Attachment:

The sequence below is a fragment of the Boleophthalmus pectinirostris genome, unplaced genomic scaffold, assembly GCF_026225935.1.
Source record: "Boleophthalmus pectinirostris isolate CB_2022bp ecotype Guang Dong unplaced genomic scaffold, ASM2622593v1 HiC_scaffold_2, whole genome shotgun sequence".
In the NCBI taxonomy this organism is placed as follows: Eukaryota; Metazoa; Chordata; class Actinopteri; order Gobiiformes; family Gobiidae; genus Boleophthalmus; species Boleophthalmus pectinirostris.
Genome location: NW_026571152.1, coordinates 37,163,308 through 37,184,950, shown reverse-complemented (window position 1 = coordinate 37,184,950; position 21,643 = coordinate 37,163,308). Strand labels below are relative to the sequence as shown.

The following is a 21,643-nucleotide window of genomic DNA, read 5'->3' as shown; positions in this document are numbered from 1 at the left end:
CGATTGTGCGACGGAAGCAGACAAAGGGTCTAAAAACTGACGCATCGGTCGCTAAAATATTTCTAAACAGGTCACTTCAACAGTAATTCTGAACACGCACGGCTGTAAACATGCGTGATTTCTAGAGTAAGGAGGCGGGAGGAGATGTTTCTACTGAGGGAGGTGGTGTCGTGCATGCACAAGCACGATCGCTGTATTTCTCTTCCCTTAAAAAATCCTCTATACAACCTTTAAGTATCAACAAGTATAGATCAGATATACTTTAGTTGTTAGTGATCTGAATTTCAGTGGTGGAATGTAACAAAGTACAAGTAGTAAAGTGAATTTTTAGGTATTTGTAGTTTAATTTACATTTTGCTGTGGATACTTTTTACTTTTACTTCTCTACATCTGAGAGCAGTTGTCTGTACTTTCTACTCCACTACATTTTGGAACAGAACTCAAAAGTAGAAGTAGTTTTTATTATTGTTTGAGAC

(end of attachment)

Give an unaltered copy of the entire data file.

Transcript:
The sequence below is a fragment of the Boleophthalmus pectinirostris genome, unplaced genomic scaffold, assembly GCF_026225935.1.
Source record: "Boleophthalmus pectinirostris isolate CB_2022bp ecotype Guang Dong unplaced genomic scaffold, ASM2622593v1 HiC_scaffold_2, whole genome shotgun sequence".
In the NCBI taxonomy this organism is placed as follows: Eukaryota; Metazoa; Chordata; class Actinopteri; order Gobiiformes; family Gobiidae; genus Boleophthalmus; species Boleophthalmus pectinirostris.
Genome location: NW_026571152.1, coordinates 37,163,308 through 37,184,950, shown reverse-complemented (window position 1 = coordinate 37,184,950; position 21,643 = coordinate 37,163,308). Strand labels below are relative to the sequence as shown.

The following is a 21,643-nucleotide window of genomic DNA, read 5'->3' as shown; positions in this document are numbered from 1 at the left end:
CGATTGTGCGACGGAAGCAGACAAAGGGTCTAAAAACTGACGCATCGGTCGCTAAAATATTTCTAAACAGGTCACTTCAACAGTAATTCTGAACACGCACGGCTGTAAACATGCGTGATTTCTAGAGTAAGGAGGCGGGAGGAGATGTTTCTACTGAGGGAGGTGGTGTCGTGCATGCACAAGCACGATCGCTGTATTTCTCTTCCCTTAAAAAATCCTCTATACAACCTTTAAGTATCAACAAGTATAGATCAGATATACTTTAGTTGTTAGTGATCTGAATTTCAGTGGTGGAATGTAACAAAGTACAAGTAGTAAAGTGAATTTTTAGGTATTTGTAGTTTAATTTACATTTTGCTGTGGATACTTTTTACTTTTACTTCTCTACATCTGAGAGCAGTTGTCTGTACTTTCTACTCCACTACATTTTGGAACAGAACTCAAAAGTAGAAGTAGTTTTTATTATTGTTTGAGAC